Here's a Did You Know? from the back of the card: "Casey Stengel played with Charlie's dad, Larry, in Brooklyn and was the opposing manager in Charlie's big league debut."
Standing 5'8" and weighing in at 165lbs, the ironically nicknamed John "Fats" Dantonio, also of the Jesuit High class of 1937, got his start with the Brooklyn Dodgers at age 25. He only played in two seasons during WWII and never for a full season. Having played in just 50 games his whole career, J-Fat finished up with a .244 average with 12 runs and 12 RBI. His fielding percentage was a not-so-great .923 with 14 errors committed.
Fatman John had a few brushes with greatness in his short career. While in the minor leagues he roomed with and caught for pitcher Stan Musial. In 1945 Fatty D was managed by the great Leo Durocher, a Hall of Famer who was ejected from games an impressive 95 times in his career.
His career stat line puts him at a .248 average with 58 HR and 381 RBI. Ryan lived out the rest of his days in Metairie, La, a major suburb of his hometown of New Orleans (and headquarters of this very blog).
One of the 1950 Philadelphia Phillies "Whiz Kids," a list that includes Richie Ashburn, Andy Seminick, Eddie Waitkus, Granny Hamner, and
Putsy put up respectable numbers in the minors until 1947 when he would get called back up to the Phillies. As a utility man he played an array of positions including third base, backup infielder, pinch hitter and pinch runner. In 1948, his first full season, he participated in a rare triple play. After a short bust back to AAA in 1949, Caballero came through in a number of clutch pinch-hit and run moments in 1950 to help the Phillies secure the pennant.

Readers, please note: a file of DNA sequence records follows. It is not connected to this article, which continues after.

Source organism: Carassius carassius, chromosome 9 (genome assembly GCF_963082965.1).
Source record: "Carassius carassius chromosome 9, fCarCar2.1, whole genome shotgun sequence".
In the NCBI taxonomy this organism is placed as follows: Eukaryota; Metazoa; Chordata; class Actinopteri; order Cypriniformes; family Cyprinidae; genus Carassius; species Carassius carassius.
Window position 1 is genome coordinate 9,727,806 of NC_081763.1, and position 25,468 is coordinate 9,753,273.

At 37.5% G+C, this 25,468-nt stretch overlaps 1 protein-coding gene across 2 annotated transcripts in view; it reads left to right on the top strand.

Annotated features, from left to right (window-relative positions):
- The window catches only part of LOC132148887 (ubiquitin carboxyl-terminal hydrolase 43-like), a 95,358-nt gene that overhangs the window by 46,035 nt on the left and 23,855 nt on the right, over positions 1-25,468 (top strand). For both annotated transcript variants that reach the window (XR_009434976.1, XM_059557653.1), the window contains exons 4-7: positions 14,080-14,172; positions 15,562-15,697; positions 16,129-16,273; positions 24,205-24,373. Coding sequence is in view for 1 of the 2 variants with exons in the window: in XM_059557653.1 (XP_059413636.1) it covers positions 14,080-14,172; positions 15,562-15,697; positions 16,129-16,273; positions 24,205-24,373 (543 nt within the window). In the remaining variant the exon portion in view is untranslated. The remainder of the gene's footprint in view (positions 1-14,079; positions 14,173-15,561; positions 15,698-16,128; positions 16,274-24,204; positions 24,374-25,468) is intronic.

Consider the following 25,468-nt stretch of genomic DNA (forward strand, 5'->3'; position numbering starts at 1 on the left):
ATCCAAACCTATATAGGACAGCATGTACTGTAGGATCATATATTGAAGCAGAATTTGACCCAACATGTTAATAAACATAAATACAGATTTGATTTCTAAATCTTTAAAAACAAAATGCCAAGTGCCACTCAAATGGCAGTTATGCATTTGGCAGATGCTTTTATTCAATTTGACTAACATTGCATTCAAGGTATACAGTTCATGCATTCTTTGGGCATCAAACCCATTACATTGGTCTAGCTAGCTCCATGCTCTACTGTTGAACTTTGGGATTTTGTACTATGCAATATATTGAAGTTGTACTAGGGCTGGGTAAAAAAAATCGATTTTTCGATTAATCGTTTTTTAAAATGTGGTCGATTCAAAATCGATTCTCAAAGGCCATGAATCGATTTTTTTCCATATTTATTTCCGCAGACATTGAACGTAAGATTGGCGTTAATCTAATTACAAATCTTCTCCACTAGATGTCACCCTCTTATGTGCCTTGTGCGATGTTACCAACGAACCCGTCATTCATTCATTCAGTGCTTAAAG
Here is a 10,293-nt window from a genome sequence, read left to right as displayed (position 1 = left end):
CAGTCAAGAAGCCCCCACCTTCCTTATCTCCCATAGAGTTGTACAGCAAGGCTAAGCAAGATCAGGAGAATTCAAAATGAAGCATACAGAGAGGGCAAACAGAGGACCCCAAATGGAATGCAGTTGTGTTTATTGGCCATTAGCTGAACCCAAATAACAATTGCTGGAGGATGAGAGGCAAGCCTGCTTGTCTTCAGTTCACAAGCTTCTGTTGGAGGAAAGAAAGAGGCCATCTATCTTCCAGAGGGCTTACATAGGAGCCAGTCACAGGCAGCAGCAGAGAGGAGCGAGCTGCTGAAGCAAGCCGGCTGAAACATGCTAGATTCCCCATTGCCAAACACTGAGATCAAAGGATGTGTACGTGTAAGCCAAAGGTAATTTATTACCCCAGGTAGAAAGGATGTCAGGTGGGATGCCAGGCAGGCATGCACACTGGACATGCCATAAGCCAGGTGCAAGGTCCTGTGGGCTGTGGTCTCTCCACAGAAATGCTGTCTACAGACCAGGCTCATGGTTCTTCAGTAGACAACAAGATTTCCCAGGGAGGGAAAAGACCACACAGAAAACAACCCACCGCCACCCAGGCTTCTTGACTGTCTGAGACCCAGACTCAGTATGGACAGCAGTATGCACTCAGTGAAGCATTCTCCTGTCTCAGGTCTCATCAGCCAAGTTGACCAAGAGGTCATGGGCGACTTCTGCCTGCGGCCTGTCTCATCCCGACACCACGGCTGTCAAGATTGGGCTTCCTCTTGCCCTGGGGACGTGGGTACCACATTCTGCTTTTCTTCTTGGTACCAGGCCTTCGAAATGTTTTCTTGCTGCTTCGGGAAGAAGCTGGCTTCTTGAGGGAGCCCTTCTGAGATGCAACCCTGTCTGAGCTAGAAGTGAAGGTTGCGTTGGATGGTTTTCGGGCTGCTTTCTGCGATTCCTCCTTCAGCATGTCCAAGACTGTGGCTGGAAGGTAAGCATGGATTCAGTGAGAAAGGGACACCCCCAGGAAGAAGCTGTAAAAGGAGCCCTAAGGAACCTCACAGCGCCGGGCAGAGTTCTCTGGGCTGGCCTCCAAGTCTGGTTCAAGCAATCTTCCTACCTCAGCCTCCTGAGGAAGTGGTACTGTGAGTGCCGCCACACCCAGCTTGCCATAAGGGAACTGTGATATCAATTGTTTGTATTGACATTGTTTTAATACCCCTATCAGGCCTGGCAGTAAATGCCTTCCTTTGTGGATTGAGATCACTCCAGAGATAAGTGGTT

Mr. Caballero was moved back to the minors after the 1952 season and never returned to the major leagues. His final career stats include a .228 average with 1 home run and 40 RBI. He would retire from baseball in 1955 and move home to New Orleans, eventually starting his own exterminating company.
Despite losing his home in Hurricane Katrina, Putsy continues to live in the Lakeview area of New Orleans to this day. I'm told he carries a copy of his only original baseball card (which is damn hard to find) around with him in his wallet.
"Tookie" Gilbert, brother of Charlie Gilbert, graduated Jesuit in 1946. That was the year of "all the tricks" when the Blue Jays won undefeated State Championships in football, baseball, basketball, and track & field.
First signed by Mel Ott, Tookie played two stints with the New York baseball Giants. He hit a home run in his very first game in 1950, and like his brother he also spent time under manager Leo Durocher. Despite having put up solid numbers in the minor leagues, Gilbert batted only .203 with 7 HR and 48 RBI in 183 games in his days with New York. His fielding percentage ended up at a very solid .991. Mr. Gilbert would later become sheriff of Orleans Parish.
After a successful run with the Expos, El Staubarino would be traded to the Mets where in 1975 he would become the first player there to break 100 RBIs in a season. He spent three and a half years in New York, contributing a .423 average and a home run to the Mets' exciting but unsuccessful 7-game World Series run.
|1976, '79, and '77 Topps cards|
|1981 Topps - He had a short stint with the Rangers.|
|'76, '81, and '82 Topps|
Staub's 23-year career stat line puts him at a .279 average with 292 HR, 1466 RBI, and 2,716 hits. He is one of only three players, including Ty Cobb and Gary Sheffield, to have hit a home run before age 20 and after age 40.
Ryan Adams graduated from Jesuit in 2005. He is from Mandeville, or as locals call it, "da Northshore." He was picked by Baltimore 58th overall and started in the minors in '06, putting up respectable numbers until 2011 when he was called up to play second base. That year, his only in the majors so far, he played in 29 games and batted .281 with 7 RBI.
Ryan is currently a free agent; so if you have a baseball team and need a second baseman with a good Catholic school education, Ryan is your man....
Here is a great article about Ryan and his transition into baseball following Hurricane Katrina.
|2012 Topps #442|